Food waste is bad news for food security, the global economy, and the environment.
In the EU, nearly 59m tonnes of food waste (equating to 131kg per inhabitant) is generated every year, representing an estimated loss of €132m. At the same time, some 32.6m people cannot afford a ‘quality’ meal every second day.
Food waste accounts for 252m tonnes of CO2 equivalents, or around 16% of total greenhouse gas (GHG) emissions from the EU food system. And if food waste were a Member State, it would be the fifth largest emitter of GHG emissions.
The European Commission therefore considers fighting food waste a ‘triple win’: it saves food for human consumption and thereby contributes to food security; it helps companies and consumers to save money; and it lowers the environmental impact of food production and consumption.
Having committed to halving per capita food waste at the retail and consumer level by 2030 and reduce food losses along the food production and supply chains, the Commission is now working to accelerate progress by proposing legally binding food waste targets.
What do the new targets mean for Member States and their inhabitants?
If adopted, Member States will be required to reduce food waste by 10% in processing and manufacturing, and by 30% (per capita), jointly at retail and consumption (restaurants, food services and households).
In developing countries, most food waste occurs in the home. Eurostat estimates that across the EU, 53% of food waste generated arises in households, 7% at wholesale and retail, and 9% in restaurants and food services.
Other sectors contributing to food waste in the EU are primary production (11%) and food processing and manufacturing (20%).
These statistics will serve as a baseline to assess progress of the proposed law and by the end of 2027 there will be the possibility to ‘correct course’ if evidence suggests the EU can contribute even more towards the global ambition.
As to how Member States can make more progress, the Commission wants to provide impetus for each country take ‘ambitious’ actions and to support behavioural change as well as strengthen collaboration between actors across the food value chain.
From a consumer perspective, there are obvious wins. If food waste is reduced in line with the Commission’s proposal, a four-person household is thought to save on average about €400 per year.
Are the proposed food waste targets too low?
The proposal has mostly been well received by food and beverage manufacturers. But they stress its success will be reliant on ensuring ‘good’ data is reported by Member States and the Commission.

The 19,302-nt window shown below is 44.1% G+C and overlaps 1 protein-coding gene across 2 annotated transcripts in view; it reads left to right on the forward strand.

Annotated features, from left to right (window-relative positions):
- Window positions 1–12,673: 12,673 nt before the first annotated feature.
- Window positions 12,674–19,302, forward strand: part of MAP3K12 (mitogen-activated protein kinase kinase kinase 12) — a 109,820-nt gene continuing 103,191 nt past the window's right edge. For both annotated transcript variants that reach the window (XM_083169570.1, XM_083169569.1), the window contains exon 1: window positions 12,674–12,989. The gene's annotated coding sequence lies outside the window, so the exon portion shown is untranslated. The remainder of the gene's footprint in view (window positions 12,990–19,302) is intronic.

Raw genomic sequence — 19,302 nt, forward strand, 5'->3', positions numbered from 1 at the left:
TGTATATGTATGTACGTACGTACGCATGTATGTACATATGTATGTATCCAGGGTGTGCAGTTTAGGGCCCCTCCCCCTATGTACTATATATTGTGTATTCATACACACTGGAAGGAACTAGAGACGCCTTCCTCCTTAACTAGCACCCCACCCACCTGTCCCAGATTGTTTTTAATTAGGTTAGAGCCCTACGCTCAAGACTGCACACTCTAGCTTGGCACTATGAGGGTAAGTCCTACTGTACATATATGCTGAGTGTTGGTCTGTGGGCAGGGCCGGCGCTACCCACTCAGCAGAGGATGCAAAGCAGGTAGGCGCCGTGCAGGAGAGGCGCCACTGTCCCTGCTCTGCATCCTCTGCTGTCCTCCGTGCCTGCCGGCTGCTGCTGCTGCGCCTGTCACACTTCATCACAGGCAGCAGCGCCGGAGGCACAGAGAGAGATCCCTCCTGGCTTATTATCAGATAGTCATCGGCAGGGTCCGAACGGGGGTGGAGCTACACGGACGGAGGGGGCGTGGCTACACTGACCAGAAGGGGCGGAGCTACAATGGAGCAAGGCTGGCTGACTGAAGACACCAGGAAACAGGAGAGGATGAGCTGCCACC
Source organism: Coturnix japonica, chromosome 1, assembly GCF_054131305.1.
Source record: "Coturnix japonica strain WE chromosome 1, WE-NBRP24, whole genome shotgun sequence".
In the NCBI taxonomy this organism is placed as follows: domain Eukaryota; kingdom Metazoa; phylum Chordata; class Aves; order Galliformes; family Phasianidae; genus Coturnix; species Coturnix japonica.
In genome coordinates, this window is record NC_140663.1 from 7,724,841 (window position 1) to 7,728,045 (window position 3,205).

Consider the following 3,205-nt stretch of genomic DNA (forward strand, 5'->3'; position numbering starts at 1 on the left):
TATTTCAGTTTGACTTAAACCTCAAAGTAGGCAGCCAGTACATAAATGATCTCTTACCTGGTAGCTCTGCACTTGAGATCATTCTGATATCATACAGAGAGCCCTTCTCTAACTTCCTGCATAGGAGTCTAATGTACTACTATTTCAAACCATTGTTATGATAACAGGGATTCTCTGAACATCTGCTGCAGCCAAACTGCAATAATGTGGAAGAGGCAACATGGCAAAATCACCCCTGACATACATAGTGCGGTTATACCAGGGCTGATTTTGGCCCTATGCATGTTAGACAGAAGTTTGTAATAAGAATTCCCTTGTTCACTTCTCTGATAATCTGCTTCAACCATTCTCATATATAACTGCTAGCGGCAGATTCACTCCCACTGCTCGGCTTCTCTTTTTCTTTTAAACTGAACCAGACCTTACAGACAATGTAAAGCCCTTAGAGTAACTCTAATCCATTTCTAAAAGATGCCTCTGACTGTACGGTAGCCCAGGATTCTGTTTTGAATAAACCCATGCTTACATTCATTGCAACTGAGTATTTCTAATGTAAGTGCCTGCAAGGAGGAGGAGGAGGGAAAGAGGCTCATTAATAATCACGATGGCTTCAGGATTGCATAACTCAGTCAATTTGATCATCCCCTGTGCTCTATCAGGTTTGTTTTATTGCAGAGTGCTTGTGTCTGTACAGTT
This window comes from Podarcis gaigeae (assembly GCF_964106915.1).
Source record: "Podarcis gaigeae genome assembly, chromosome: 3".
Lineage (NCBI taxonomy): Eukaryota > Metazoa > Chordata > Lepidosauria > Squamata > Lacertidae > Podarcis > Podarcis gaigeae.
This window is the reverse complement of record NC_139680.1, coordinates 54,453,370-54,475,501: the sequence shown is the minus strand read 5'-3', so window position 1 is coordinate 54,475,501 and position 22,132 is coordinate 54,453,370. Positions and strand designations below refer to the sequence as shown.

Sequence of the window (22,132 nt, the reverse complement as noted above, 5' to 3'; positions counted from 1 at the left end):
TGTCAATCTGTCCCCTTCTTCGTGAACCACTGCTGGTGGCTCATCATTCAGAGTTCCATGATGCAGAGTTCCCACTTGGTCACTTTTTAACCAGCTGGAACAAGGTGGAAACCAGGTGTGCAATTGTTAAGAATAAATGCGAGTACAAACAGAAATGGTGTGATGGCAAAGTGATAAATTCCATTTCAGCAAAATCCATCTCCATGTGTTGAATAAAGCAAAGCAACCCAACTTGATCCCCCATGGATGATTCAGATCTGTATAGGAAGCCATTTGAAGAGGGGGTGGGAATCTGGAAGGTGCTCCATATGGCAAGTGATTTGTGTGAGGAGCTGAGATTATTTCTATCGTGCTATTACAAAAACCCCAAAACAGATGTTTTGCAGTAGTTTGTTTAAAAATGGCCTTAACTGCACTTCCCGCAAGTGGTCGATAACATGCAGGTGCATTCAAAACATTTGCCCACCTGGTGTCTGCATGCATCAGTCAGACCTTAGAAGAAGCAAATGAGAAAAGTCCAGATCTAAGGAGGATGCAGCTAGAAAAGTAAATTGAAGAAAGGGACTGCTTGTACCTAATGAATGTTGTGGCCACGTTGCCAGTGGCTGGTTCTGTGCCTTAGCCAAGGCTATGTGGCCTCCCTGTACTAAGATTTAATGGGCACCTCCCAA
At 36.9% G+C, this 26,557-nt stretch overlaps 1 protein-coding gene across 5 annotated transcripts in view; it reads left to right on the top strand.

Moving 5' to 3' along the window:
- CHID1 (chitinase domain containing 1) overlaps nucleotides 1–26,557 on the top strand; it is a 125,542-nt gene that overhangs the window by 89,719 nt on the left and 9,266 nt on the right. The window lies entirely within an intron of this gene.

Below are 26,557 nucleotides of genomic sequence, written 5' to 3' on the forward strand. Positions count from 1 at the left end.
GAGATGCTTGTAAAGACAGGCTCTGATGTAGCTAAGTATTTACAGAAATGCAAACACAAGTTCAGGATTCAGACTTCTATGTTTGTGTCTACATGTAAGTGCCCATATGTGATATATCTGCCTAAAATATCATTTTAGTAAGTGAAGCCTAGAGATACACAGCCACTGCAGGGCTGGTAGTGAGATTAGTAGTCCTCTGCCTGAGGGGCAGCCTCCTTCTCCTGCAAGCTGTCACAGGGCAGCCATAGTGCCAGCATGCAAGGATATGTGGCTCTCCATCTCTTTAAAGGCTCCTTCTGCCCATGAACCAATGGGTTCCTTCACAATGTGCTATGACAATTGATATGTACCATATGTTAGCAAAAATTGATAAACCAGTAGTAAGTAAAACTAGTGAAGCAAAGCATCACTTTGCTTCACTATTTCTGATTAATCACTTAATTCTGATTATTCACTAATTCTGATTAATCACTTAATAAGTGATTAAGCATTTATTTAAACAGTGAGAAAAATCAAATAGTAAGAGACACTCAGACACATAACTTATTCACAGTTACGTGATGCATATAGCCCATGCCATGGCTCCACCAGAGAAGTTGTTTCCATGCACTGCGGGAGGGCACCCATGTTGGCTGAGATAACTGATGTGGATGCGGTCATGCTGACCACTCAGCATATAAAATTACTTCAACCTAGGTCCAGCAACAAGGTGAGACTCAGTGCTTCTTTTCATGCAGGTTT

According to Dirk Jacobs, director general of trade association FoodDrinkEurope, it will be ‘important’ for the Commission to collect ‘robust and reliable’ food waste data from Member States which is representative and comparable – this applies to the 2020 baseline as well as subsequent years.
European Environmental Bureau (EEB), which represents environmental citizens’ organisations in Europe, welcomed the setting of new targets for Member States as a ‘step in the right direction’. But with food waste in the EU at ‘record levels’, EEB warns the newly proposed targets are ‘too low’ to halve food waste by 2030. The current proposal, the NGO stresses, does not match that ambition.
EEB also takes issue with the Commission’s decision to exclude primary production food waste from target, which it said means a ‘huge chunk’ of the food waste picture has been overlooked.
To inspire the level of action needed to tackle the food waste problem, NGOs have been calling for legally binding food waste reduction targets of 50% to be set from farm to fork.
“The EU must establish and attain comprehensive food waste reduction targets of 50% across the entire supply chain, from farm to fork. These targets should encompass primary production, extending beyond the manufacturing, retail, and consumer levels,” said EEB campaigner Orla Butler.
“Anything less than this puts the EU at risk of falling short of its climate goals, international commitments and citizens’ demands.”
The Commission’s legislative proposal will now be subject to negotiation with the European Parliament and the Council of the European Union.